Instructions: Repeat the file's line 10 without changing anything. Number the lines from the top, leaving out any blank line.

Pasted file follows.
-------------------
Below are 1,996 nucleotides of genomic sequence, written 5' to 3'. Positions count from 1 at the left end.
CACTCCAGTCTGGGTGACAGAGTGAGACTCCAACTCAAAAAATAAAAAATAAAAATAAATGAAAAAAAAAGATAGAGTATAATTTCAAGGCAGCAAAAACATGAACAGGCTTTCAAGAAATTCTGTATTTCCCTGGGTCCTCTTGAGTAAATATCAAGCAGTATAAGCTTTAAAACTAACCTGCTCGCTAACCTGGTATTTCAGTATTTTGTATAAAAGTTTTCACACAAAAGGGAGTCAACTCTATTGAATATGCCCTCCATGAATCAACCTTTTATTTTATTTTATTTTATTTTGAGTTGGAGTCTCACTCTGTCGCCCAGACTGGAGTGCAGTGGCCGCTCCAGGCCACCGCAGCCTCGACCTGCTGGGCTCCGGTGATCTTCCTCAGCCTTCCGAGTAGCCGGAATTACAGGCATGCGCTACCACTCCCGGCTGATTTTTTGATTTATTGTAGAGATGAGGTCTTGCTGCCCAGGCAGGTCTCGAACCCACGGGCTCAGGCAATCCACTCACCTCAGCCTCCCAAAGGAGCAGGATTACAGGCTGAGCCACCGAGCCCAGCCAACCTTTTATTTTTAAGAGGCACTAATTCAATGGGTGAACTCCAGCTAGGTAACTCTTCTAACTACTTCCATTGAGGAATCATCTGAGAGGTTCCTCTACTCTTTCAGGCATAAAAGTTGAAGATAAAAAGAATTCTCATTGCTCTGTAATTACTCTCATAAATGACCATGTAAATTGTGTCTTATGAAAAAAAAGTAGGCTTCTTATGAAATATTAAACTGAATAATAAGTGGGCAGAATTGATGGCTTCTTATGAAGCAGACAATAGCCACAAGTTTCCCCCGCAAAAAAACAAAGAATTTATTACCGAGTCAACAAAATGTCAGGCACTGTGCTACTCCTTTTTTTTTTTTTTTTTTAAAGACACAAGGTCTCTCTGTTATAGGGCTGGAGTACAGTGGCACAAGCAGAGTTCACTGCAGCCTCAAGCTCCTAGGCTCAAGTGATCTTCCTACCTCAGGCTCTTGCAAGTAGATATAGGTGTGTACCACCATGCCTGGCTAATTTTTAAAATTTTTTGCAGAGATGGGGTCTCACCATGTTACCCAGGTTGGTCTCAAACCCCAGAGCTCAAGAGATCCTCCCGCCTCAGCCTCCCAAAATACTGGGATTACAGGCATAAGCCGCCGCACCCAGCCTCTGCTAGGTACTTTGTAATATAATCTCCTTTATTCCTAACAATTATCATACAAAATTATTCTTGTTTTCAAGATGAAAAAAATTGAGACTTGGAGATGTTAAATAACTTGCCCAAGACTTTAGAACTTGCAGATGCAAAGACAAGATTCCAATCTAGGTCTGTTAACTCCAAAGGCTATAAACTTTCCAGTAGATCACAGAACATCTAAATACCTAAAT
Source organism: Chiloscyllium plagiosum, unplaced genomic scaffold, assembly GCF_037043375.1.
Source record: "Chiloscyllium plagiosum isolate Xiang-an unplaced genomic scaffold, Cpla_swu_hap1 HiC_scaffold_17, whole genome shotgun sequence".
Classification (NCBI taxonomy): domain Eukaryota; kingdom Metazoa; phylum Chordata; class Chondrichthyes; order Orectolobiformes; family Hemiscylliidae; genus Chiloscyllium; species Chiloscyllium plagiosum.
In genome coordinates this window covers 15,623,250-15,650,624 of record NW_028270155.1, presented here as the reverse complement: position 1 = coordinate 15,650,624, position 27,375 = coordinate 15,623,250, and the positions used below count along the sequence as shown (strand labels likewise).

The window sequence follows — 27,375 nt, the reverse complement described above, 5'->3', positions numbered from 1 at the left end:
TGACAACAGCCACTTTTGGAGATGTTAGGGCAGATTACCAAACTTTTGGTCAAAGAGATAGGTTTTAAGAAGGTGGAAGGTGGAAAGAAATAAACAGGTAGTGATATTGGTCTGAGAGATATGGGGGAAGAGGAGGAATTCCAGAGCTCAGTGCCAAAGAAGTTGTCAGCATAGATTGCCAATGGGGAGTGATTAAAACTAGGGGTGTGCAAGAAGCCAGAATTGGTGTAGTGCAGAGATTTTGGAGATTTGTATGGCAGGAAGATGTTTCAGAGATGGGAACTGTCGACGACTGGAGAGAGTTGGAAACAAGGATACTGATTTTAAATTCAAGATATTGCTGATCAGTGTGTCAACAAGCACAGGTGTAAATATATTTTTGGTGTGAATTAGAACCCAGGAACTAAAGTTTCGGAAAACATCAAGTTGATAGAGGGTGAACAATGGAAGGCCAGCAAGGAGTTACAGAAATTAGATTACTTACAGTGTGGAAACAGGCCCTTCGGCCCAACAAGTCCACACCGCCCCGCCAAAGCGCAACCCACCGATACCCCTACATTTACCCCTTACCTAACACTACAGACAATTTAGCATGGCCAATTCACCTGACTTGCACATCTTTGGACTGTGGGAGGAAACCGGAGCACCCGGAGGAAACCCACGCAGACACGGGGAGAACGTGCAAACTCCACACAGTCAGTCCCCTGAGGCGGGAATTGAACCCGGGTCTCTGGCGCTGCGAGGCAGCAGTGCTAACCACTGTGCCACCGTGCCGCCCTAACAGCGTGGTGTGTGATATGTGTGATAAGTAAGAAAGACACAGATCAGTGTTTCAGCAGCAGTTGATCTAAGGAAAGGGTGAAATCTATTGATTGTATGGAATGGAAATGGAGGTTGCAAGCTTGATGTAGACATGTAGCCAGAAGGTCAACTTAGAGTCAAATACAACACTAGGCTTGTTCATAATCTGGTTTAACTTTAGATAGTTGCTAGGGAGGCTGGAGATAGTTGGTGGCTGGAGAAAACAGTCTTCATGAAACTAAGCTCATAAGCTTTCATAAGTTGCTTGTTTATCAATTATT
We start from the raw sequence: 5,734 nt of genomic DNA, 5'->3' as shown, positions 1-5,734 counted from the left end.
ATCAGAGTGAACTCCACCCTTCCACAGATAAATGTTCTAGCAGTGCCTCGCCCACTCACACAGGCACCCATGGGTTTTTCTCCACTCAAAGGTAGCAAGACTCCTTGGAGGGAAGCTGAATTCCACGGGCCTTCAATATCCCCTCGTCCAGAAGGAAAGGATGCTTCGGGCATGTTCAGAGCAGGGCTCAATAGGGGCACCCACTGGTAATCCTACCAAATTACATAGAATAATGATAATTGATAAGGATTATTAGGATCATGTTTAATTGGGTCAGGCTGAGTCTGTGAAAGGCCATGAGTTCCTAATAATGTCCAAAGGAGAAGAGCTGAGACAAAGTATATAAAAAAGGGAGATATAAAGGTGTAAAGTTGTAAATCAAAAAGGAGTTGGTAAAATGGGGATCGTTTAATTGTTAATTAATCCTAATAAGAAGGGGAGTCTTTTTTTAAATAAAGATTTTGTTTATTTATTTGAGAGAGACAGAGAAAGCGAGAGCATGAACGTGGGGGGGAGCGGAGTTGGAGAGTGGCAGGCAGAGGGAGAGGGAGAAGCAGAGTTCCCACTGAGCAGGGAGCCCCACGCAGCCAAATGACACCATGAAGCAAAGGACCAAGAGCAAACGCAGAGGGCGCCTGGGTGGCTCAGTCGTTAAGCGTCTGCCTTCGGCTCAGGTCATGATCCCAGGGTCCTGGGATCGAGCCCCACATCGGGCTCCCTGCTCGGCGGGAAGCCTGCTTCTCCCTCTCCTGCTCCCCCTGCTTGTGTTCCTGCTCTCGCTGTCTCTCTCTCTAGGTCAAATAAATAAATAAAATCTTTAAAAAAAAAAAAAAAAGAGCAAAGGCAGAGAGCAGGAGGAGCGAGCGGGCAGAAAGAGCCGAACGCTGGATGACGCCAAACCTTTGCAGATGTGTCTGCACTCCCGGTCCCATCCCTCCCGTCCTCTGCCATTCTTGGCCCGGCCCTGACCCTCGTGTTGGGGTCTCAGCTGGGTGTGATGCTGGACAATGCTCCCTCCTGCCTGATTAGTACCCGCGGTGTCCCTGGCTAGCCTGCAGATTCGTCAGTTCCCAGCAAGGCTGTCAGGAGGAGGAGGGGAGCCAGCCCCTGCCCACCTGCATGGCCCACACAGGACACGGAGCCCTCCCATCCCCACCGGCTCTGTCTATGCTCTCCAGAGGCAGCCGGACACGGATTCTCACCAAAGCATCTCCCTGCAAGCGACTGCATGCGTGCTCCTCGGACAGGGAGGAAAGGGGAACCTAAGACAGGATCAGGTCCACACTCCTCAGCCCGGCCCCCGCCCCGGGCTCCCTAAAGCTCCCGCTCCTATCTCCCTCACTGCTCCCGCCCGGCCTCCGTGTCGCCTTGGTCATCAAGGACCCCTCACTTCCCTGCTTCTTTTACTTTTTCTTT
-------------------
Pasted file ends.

ATCAGAGTGAACTCCACCCTTCCACAGATAAATGTTCTAGCAGTGCCTCGCCCACTCACACAGGCACCCATGGGTTTTTCTCCACTCAAAGGTAGCAAGACTCCTTGGAGGGAAGCTGAATTCCACGGGCCTTCAATATCCCCTCGTCCAGAAGGAAAGGATGCTTCGGGCATGTTCAGAGCAGGGCTCAATAGGGGCACCCACTGGTAATCCTACCAAATTACATAGAATAATGATAATTGATAAGGATTATTAGGATCATGTTTAATTGGGTCAGGCTGAGTCTGTGAAAGGCCATGAGTTCCTAATAATGTCCAAAGGAGAAGAGCTGAGACAAAGTATATAAAAAAGGGAGATATAAAGGTGTAAAGTTGTAAATCAAAAAGGAGTTGGTAAAATGGGGATCGTTTAATTGTTAATTAATCCTAATAAGAAGGGGAGTCTTTTTTTAAATAAAGATTTTGTTTATTTATTTGAGAGAGACAGAGAAAGCGAGAGCATGAACGTGGGGGGGAGCGGAGTTGGAGAGTGGCAGGCAGAGGGAGAGGGAGAAGCAGAGTTCCCACTGAGCAGGGAGCCCCACGCAGCCAAATGACACCATGAAGCAAAGGACCAAGAGCAAACGCAGAGGGCGCCTGGGTGGCTCAGTCGTTAAGCGTCTGCCTTCGGCTCAGGTCATGATCCCAGGGTCCTGGGATCGAGCCCCACATCGGGCTCCCTGCTCGGCGGGAAGCCTGCTTCTCCCTCTCCTGCTCCCCCTGCTTGTGTTCCTGCTCTCGCTGTCTCTCTCTCTAGGTCAAATAAATAAATAAAATCTTTAAAAAAAAAAAAAAAAGAGCAAAGGCAGAGAGCAGGAGGAGCGAGCGGGCAGAAAGAGCCGAACGCTGGATGACGCCAAACCTTTGCAGATGTGTCTGCACTCCCGGTCCCATCCCTCCCGTCCTCTGCCATTCTTGGCCCGGCCCTGACCCTCGTGTTGGGGTCTCAGCTGGGTGTGATGCTGGACAATGCTCCCTCCTGCCTGATTAGTACCCGCGGTGTCCCTGGCTAGCCTGCAGATTCGTCAGTTCCCAGCAAGGCTGTCAGGAGGAGGAGGGGAGCCAGCCCCTGCCCACCTGCATGGCCCACACAGGACACGGAGCCCTCCCATCCCCACCGGCTCTGTCTATGCTCTCCAGAGGCAGCCGGACACGGATTCTCACCAAAGCATCTCCCTGCAAGCGACTGCATGCGTGCTCCTCGGACAGGGAGGAAAGGGGAACCTAAGACAGGATCAGGTCCACACTCCTCAGCCCGGCCCCCGCCCCGGGCTCCCTAAAGCTCCCGCTCCTATCTCCCTCACTGCTCCCGCCCGGCCTCCGTGTCGCCTTGGTCATCAAGGACCCCTCACTTCCCTGCTTCTTTTACTTTTTCTTT